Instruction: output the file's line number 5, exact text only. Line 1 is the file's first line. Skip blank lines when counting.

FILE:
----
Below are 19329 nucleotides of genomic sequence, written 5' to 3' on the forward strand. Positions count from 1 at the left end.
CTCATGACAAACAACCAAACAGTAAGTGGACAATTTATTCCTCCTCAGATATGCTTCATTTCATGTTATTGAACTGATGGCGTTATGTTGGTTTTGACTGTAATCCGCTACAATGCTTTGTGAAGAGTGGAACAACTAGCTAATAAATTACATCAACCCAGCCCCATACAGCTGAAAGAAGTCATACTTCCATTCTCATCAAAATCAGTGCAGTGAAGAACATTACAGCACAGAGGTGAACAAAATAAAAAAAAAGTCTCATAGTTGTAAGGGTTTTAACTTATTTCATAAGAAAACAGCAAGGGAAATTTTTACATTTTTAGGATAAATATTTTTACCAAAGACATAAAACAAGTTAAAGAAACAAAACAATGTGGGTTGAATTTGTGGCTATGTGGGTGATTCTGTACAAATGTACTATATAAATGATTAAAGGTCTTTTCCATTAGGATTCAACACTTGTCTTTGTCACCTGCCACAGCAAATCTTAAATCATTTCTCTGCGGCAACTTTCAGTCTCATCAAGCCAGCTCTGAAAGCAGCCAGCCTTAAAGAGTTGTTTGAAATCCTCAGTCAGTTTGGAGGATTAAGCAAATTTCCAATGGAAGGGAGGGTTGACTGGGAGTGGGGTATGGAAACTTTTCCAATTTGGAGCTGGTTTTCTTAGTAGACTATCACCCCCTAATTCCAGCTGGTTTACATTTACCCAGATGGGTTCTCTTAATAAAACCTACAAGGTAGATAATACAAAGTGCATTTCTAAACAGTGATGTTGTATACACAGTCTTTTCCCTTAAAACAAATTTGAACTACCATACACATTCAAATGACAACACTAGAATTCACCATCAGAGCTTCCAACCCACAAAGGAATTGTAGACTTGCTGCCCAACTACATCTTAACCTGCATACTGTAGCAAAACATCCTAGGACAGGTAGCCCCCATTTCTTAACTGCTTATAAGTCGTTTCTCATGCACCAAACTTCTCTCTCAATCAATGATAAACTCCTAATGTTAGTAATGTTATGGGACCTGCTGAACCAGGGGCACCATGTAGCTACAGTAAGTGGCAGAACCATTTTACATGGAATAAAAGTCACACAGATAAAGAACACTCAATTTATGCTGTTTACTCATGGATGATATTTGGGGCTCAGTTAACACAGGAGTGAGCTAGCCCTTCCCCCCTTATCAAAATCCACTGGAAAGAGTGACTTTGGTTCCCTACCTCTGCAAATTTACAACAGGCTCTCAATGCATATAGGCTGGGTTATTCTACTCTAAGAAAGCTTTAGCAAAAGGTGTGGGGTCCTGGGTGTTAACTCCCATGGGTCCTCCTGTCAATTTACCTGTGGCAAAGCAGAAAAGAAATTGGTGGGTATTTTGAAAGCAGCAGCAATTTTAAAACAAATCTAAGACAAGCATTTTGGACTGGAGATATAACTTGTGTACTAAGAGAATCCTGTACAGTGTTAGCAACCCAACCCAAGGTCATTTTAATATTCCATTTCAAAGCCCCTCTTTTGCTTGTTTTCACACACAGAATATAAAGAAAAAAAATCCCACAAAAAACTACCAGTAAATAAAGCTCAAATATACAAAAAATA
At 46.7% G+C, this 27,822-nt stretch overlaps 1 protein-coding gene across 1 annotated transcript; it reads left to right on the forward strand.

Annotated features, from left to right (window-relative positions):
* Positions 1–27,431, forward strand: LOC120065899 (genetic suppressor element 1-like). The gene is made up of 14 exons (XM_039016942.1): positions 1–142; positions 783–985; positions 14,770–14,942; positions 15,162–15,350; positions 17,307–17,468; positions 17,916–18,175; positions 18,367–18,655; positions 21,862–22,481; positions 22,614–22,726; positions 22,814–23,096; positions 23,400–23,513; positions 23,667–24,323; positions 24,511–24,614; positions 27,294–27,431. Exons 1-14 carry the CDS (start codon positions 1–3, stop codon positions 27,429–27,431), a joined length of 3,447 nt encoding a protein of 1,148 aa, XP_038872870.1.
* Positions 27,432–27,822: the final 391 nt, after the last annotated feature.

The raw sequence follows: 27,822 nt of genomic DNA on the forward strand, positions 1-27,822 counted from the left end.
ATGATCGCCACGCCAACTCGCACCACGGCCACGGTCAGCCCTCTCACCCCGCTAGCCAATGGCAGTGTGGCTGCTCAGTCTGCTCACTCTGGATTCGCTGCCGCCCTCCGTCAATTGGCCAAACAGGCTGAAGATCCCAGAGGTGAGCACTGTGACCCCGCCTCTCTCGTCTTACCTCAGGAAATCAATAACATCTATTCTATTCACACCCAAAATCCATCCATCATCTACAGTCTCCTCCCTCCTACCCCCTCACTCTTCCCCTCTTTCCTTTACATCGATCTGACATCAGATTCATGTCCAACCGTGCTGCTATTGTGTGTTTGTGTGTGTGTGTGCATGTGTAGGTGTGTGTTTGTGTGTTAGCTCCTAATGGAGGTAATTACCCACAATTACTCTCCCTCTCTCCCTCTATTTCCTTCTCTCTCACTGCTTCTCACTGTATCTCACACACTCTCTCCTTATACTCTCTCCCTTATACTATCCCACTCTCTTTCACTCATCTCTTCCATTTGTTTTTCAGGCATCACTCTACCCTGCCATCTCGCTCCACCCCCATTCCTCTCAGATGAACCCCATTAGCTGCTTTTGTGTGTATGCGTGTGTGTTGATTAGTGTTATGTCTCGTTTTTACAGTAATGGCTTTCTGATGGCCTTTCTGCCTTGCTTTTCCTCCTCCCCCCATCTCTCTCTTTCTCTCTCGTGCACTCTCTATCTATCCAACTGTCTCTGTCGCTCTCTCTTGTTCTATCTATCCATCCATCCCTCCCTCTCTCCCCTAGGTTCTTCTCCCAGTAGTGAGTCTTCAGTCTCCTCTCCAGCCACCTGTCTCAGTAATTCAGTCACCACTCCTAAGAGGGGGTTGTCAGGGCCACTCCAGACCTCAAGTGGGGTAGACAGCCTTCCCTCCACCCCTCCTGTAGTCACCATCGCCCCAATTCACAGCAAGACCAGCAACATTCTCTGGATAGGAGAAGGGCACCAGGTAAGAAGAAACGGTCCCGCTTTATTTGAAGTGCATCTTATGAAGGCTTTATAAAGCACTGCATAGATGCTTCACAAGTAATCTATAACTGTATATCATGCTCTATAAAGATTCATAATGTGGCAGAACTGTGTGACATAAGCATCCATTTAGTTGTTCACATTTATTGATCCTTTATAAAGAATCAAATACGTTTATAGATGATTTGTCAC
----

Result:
* Positions 1–27,431, forward strand: LOC120065899 (genetic suppressor element 1-like). The gene is made up of 14 exons (XM_039016942.1): positions 1–142; positions 783–985; positions 14,770–14,942; positions 15,162–15,350; positions 17,307–17,468; positions 17,916–18,175; positions 18,367–18,655; positions 21,862–22,481; positions 22,614–22,726; positions 22,814–23,096; positions 23,400–23,513; positions 23,667–24,323; positions 24,511–24,614; positions 27,294–27,431. Exons 1-14 carry the CDS (start codon positions 1–3, stop codon positions 27,429–27,431), a joined length of 3,447 nt encoding a protein of 1,148 aa, XP_038872870.1.